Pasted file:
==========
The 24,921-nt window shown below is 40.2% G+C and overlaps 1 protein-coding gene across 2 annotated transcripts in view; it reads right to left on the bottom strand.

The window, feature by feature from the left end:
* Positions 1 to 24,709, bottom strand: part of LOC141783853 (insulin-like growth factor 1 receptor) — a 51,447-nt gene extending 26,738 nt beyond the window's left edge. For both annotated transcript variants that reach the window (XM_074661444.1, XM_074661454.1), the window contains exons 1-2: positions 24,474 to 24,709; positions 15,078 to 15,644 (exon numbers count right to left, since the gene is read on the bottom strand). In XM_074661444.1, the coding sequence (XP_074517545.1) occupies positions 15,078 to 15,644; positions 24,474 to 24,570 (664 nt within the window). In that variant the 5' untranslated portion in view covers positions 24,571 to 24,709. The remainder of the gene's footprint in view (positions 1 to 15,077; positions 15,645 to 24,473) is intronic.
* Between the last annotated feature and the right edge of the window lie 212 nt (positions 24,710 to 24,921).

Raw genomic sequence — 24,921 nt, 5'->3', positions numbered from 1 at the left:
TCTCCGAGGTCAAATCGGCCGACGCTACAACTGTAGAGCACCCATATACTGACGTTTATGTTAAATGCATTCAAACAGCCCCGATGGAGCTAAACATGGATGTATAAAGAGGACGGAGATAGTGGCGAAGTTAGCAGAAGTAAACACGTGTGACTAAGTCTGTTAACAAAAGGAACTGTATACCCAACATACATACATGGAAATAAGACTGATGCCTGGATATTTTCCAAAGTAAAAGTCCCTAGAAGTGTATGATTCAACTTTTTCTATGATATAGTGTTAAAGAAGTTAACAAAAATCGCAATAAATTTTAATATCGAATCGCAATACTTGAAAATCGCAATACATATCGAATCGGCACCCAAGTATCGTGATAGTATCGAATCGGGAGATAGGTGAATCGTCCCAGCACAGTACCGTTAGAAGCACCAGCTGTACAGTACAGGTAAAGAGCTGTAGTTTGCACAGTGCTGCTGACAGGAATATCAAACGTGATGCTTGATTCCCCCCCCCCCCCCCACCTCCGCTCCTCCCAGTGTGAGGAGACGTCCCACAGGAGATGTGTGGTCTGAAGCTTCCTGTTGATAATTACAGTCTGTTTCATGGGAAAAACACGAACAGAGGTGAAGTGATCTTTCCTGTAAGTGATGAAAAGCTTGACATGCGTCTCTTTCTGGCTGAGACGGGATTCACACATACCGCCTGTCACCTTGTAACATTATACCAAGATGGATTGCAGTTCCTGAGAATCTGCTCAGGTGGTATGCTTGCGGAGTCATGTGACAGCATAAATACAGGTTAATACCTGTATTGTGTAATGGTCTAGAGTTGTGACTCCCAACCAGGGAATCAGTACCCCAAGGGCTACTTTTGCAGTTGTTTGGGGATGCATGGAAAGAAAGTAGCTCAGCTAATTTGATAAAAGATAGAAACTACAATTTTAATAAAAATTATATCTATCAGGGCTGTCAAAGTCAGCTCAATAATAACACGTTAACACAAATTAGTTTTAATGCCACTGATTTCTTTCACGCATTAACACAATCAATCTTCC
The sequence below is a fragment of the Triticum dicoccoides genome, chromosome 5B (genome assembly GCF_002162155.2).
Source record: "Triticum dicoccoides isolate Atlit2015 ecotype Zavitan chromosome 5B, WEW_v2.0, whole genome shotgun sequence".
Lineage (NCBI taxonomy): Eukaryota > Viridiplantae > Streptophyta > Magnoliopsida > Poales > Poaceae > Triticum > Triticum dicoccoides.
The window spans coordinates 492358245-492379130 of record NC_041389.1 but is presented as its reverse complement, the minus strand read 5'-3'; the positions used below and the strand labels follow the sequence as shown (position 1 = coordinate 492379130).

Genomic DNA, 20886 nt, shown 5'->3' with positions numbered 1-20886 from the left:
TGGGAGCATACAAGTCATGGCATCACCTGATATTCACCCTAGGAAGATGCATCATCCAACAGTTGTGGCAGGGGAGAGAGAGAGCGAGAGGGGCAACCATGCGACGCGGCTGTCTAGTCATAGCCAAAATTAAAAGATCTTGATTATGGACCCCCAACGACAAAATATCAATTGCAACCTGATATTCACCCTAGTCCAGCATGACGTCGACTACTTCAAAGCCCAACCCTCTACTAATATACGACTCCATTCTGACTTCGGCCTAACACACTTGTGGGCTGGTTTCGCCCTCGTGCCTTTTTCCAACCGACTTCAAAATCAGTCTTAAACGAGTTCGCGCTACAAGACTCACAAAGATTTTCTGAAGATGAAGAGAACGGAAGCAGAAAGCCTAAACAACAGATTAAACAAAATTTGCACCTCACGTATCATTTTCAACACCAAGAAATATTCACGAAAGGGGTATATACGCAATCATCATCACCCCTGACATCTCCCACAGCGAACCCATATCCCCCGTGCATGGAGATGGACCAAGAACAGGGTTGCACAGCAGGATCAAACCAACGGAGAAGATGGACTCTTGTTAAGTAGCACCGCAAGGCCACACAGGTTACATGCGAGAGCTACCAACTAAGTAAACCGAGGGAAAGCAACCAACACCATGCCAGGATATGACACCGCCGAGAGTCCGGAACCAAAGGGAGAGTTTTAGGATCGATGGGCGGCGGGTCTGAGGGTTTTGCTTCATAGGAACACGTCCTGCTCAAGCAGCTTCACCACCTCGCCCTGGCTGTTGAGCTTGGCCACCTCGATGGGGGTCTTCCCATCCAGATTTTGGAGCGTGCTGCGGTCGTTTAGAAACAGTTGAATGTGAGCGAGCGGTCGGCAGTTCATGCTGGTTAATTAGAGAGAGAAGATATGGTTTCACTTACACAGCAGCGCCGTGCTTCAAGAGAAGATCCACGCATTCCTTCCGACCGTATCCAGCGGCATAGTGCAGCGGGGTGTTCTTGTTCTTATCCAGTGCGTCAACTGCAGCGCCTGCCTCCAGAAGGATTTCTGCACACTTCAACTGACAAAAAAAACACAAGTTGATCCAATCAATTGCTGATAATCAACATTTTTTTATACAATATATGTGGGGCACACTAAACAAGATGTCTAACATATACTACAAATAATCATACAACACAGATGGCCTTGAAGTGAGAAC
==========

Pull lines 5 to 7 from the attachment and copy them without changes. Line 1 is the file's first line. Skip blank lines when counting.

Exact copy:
Raw genomic sequence — 24,921 nt, 5'->3', positions numbered from 1 at the left:
TCTCCGAGGTCAAATCGGCCGACGCTACAACTGTAGAGCACCCATATACTGACGTTTATGTTAAATGCATTCAAACAGCCCCGATGGAGCTAAACATGGATGTATAAAGAGGACGGAGATAGTGGCGAAGTTAGCAGAAGTAAACACGTGTGACTAAGTCTGTTAACAAAAGGAACTGTATACCCAACATACATACATGGAAATAAGACTGATGCCTGGATATTTTCCAAAGTAAAAGTCCCTAGAAGTGTATGATTCAACTTTTTCTATGATATAGTGTTAAAGAAGTTAACAAAAATCGCAATAAATTTTAATATCGAATCGCAATACTTGAAAATCGCAATACATATCGAATCGGCACCCAAGTATCGTGATAGTATCGAATCGGGAGATAGGTGAATCGTCCCAGCACAGTACCGTTAGAAGCACCAGCTGTACAGTACAGGTAAAGAGCTGTAGTTTGCACAGTGCTGCTGACAGGAATATCAAACGTGATGCTTGATTCCCCCCCCCCCCCCCACCTCCGCTCCTCCCAGTGTGAGGAGACGTCCCACAGGAGATGTGTGGTCTGAAGCTTCCTGTTGATAATTACAGTCTGTTTCATGGGAAAAACACGAACAGAGGTGAAGTGATCTTTCCTGTAAGTGATGAAAAGCTTGACATGCGTCTCTTTCTGGCTGAGACGGGATTCACACATACCGCCTGTCACCTTGTAACATTATACCAAGATGGATTGCAGTTCCTGAGAATCTGCTCAGGTGGTATGCTTGCGGAGTCATGTGACAGCATAAATACAGGTTAATACCTGTATTGTGTAATGGTCTAGAGTTGTGACTCCCAACCAGGGAATCAGTACCCCAAGGGCTACTTTTGCAGTTGTTTGGGGATGCATGGAAAGAAAGTAGCTCAGCTAATTTGATAAAAGATAGAAACTACAATTTTAATAAAAATTATATCTATCAGGGCTGTCAAAGTCAGCTCAATAATAACACGTTAACACAAATTAGTTTTAATGCCACTGATTTCTTTCACGCATTAACACAATCAATCTTCC
The sequence below is a fragment of the Triticum dicoccoides genome, chromosome 5B (genome assembly GCF_002162155.2).